Senegal's Supreme Court rejected bail for Dakar's popular mayor on Thursday, preventing him from campaigning in upcoming legislative elections and likely sparking further tensions with supporters of his rival, President Macky Sall. Mayor Khalifa Sall (no relation) was arrested more than four months ago on corruption charges and has been serially denied bail, but is at the top of a list of opposition coalition candidates vying for 165 seats in the July 30 vote. The mayor has not exhausted his appeals in the case and another bail request is pending before a Senegalese court. His lawyer told AFP the mayor was being "deprived of his political right to solicit votes from fellow citizens" as well as "his own right to...
(AFP (eng) 07/21/17)
The 2019 Africa Cup of Nations will expand from 16 to 24 teams and be staged in June and July, the Confederation of African Football (CAF) announced on Thursday. The tournament has traditionally been held in January and February, with the timing of the tournament a source of frustration to European clubs forced to release players in the middle of the season. The CAF executive committee confirmed the changes to the format following a two-day symposium in Rabat, although the tournament will continue to be held every two years and exclusively on African soil. The decision to increase the number of teams mirrors a similar one taken by UEFA to expand the European Championship, with 24 nations taking part at...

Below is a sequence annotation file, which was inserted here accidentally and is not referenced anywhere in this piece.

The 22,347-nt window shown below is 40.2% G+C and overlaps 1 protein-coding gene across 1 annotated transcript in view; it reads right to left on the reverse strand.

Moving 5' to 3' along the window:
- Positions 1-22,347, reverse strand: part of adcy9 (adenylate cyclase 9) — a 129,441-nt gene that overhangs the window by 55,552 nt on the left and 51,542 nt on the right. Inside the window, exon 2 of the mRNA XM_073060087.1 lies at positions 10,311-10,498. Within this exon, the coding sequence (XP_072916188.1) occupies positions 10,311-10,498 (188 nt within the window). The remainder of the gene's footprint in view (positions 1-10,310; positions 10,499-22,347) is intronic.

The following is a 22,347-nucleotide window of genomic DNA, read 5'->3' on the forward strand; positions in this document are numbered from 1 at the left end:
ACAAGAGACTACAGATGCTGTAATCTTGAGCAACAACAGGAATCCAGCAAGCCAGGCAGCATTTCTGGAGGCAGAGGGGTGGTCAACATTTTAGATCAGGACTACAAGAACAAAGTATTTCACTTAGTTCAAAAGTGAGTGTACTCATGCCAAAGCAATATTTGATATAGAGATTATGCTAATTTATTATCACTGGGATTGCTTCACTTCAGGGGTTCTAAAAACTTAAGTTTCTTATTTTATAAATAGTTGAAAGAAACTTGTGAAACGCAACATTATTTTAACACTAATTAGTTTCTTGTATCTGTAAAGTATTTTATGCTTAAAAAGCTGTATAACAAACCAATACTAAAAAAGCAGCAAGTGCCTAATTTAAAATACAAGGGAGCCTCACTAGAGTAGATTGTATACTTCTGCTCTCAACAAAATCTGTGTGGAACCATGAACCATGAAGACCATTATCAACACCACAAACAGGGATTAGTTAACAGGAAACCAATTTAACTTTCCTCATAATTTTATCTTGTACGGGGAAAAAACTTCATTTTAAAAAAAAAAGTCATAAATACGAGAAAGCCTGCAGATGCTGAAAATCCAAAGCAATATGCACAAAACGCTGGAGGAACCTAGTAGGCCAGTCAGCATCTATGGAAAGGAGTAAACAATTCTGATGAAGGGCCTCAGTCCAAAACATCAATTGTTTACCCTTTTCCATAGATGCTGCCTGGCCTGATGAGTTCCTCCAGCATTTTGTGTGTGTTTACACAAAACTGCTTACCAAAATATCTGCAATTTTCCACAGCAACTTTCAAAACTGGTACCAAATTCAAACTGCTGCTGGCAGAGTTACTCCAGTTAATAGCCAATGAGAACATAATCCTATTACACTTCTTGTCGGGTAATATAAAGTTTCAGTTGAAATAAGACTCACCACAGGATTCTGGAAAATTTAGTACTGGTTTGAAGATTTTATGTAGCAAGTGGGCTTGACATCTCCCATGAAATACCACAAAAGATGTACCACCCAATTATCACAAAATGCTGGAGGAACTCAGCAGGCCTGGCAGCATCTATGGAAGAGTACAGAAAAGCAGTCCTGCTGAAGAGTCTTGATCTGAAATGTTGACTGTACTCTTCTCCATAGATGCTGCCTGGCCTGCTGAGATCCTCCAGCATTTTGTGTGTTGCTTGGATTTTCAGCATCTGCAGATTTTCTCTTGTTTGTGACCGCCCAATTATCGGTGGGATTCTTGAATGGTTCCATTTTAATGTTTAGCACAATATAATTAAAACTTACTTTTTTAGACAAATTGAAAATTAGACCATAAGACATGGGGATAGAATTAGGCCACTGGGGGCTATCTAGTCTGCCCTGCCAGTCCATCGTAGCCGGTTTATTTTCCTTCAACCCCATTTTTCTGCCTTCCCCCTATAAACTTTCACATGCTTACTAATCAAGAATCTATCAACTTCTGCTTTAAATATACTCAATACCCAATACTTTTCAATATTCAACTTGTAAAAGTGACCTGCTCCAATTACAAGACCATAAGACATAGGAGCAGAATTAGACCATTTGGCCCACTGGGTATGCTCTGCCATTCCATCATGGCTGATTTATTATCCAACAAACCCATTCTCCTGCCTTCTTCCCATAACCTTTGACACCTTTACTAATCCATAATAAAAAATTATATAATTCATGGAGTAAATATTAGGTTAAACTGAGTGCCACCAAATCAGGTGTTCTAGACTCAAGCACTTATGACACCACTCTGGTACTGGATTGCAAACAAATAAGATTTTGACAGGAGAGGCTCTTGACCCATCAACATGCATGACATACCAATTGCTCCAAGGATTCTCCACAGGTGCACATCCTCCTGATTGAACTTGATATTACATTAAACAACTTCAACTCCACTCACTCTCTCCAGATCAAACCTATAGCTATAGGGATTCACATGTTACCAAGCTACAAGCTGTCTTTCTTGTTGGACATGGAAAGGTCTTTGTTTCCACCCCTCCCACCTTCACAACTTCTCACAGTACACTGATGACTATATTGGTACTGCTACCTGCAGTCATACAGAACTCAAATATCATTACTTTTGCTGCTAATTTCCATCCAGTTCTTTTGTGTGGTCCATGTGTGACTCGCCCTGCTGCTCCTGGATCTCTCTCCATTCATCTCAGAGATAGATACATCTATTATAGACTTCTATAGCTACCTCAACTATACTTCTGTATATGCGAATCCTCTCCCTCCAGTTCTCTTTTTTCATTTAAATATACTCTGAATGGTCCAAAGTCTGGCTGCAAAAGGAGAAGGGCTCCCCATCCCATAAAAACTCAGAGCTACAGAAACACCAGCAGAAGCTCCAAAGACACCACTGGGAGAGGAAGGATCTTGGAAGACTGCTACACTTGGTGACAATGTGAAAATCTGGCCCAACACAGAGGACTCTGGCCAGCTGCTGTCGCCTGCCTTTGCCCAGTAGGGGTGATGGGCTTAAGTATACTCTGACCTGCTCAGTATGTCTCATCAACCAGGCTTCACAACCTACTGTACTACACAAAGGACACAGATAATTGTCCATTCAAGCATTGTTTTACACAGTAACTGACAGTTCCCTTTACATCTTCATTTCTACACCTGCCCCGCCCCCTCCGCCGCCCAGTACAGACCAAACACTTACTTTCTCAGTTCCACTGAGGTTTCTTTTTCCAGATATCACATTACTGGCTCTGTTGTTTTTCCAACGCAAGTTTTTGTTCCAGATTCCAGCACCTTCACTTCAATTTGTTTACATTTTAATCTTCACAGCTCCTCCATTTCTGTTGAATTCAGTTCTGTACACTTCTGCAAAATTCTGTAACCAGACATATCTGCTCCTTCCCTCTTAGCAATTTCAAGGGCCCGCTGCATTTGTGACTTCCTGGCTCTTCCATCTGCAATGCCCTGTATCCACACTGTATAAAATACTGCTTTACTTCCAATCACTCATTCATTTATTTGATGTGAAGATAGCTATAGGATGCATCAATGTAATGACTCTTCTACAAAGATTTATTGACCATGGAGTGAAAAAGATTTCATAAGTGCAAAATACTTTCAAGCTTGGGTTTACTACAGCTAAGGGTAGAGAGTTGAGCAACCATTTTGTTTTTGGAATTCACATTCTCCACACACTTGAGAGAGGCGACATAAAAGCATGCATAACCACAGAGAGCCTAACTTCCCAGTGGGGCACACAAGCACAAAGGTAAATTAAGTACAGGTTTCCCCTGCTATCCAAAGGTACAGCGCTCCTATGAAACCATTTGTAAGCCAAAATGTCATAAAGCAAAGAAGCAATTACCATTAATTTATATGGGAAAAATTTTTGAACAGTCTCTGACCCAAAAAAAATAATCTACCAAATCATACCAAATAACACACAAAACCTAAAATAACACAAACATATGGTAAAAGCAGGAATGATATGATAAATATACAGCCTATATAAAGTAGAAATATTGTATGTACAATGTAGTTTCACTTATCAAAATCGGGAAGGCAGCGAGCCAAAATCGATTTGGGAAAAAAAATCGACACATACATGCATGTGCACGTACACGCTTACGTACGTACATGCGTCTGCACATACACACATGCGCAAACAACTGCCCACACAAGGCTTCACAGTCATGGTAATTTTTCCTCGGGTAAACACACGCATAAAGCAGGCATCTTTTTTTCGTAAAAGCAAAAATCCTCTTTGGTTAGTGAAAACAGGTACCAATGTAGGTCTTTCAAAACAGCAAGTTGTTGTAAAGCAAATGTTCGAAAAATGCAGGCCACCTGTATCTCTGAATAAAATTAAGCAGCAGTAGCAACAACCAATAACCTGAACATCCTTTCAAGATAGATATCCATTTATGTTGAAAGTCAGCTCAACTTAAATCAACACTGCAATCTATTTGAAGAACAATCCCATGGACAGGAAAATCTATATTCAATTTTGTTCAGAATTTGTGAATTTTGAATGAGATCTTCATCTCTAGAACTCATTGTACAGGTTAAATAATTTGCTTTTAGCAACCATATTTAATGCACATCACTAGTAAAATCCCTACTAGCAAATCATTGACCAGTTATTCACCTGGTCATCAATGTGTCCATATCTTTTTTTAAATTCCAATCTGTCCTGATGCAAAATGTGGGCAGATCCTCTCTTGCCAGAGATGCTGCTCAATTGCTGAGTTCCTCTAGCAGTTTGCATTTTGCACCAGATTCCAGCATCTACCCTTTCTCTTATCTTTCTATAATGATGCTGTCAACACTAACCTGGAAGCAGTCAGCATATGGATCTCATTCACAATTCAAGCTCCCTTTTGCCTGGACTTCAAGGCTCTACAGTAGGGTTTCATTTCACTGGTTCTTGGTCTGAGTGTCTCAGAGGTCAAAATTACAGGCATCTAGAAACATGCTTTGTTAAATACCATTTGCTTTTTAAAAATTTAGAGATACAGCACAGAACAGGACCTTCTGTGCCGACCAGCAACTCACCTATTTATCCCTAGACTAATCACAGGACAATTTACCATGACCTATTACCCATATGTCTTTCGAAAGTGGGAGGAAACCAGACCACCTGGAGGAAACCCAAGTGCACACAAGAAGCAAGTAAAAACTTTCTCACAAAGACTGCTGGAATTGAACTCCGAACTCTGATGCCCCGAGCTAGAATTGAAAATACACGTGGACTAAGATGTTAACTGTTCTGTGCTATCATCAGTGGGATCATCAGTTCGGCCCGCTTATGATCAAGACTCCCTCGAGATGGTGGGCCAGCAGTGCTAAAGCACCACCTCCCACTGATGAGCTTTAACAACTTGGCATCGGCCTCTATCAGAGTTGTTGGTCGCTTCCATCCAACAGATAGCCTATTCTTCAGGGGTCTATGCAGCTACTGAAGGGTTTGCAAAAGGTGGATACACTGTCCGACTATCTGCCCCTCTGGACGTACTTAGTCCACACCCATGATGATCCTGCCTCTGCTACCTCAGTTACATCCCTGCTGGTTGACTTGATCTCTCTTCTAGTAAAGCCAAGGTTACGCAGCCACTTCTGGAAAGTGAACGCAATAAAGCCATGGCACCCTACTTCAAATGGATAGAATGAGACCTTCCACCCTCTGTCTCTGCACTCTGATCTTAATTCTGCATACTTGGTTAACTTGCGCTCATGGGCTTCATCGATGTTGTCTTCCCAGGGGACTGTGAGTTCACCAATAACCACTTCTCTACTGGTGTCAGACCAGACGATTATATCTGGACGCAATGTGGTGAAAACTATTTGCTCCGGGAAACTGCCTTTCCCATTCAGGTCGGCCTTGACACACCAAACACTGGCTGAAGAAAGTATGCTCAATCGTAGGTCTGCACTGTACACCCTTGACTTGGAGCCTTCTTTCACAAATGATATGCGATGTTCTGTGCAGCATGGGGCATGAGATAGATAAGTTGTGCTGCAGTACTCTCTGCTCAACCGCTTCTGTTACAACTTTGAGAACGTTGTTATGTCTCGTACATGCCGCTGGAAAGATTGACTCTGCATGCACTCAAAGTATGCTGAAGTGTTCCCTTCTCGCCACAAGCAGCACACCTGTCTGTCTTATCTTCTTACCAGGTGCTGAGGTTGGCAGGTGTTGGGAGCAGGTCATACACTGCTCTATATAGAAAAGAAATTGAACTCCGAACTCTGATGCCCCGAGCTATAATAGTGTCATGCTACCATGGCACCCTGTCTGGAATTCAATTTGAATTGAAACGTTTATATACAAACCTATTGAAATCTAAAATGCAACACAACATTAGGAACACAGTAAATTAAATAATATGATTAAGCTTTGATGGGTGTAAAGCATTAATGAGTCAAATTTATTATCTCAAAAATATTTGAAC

(AFP (eng) 07/20/17)
In Senegal's southern Casamance region, new houses dot a landscape once dominated by abandoned ruins full of bullet holes, though the spectre of a 35-year conflict still haunts its villages. Separatist rebels of the Mouvement des Forces Democratiques de Casamance (MFDC) began fighting for independence more than three decades ago but have long ceased once frequent attacks on the Senegalese army, which retains a visible presence in the area. As residents return to previously unsafe areas, many are asking when a conflict that is technically ongoing